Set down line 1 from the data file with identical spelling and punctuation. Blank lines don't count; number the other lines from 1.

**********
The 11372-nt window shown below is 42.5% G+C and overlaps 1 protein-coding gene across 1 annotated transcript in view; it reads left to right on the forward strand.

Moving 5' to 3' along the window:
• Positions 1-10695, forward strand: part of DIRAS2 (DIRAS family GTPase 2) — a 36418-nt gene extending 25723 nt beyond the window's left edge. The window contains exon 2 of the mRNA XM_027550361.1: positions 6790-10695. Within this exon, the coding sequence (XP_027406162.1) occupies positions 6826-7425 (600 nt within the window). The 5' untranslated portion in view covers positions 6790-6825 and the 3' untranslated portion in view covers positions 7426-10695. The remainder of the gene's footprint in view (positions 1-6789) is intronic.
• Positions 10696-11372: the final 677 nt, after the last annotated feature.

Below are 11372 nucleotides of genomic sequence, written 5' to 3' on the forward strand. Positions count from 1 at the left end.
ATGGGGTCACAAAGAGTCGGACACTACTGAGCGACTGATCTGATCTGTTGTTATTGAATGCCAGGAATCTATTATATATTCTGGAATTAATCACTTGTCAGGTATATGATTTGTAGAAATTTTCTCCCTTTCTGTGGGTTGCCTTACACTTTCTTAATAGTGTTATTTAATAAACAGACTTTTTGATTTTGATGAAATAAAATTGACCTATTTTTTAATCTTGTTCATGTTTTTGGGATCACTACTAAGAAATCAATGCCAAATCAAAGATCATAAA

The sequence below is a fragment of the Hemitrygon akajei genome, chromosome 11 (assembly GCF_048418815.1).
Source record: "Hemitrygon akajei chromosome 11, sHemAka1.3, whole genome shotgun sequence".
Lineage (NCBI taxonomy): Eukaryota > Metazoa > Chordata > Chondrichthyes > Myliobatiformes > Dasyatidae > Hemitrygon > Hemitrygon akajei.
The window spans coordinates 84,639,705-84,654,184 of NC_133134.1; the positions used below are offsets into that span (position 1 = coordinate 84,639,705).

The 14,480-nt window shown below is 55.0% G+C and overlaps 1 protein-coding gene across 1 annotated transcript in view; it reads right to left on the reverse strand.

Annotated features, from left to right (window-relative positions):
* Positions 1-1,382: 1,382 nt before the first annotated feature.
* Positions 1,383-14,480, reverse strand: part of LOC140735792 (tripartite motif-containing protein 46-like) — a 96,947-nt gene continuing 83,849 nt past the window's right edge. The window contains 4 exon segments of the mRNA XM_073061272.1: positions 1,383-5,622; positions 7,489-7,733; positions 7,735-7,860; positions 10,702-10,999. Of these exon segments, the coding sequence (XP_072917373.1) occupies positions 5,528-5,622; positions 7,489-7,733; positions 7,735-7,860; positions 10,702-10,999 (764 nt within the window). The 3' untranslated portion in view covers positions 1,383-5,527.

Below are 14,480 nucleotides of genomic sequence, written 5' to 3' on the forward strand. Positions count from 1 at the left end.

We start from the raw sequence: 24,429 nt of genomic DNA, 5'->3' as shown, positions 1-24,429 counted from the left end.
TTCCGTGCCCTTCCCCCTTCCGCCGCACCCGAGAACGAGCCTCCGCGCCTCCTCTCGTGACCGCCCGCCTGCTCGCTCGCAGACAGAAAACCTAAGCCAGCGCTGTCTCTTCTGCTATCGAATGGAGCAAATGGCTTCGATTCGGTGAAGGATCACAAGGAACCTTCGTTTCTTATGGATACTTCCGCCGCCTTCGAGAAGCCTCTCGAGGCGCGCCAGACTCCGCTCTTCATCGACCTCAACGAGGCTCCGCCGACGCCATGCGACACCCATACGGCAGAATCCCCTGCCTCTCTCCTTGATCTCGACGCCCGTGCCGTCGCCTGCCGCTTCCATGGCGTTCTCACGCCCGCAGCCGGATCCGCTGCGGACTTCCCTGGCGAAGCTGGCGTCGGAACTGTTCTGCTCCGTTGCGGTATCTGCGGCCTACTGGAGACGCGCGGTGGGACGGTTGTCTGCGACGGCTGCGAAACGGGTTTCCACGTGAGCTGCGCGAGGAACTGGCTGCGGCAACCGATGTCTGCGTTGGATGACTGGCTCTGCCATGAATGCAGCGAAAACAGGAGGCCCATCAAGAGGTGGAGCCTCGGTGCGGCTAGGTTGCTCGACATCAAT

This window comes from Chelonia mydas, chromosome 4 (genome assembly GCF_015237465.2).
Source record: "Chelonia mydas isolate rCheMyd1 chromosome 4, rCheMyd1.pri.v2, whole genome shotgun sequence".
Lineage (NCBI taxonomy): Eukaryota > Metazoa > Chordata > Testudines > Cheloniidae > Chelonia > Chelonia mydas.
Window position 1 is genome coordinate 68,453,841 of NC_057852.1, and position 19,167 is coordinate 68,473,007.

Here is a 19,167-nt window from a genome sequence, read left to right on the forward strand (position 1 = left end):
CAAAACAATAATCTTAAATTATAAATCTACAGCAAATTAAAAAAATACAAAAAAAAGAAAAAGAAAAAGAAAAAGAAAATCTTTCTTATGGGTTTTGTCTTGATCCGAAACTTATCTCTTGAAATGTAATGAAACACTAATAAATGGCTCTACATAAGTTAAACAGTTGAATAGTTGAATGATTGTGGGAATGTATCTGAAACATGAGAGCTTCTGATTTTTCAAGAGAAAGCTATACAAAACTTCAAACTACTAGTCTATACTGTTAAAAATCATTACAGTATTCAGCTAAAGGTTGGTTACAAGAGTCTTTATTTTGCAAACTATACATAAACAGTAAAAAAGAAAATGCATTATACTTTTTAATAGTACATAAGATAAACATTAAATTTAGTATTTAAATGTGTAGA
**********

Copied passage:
The 11372-nt window shown below is 42.5% G+C and overlaps 1 protein-coding gene across 1 annotated transcript in view; it reads left to right on the forward strand.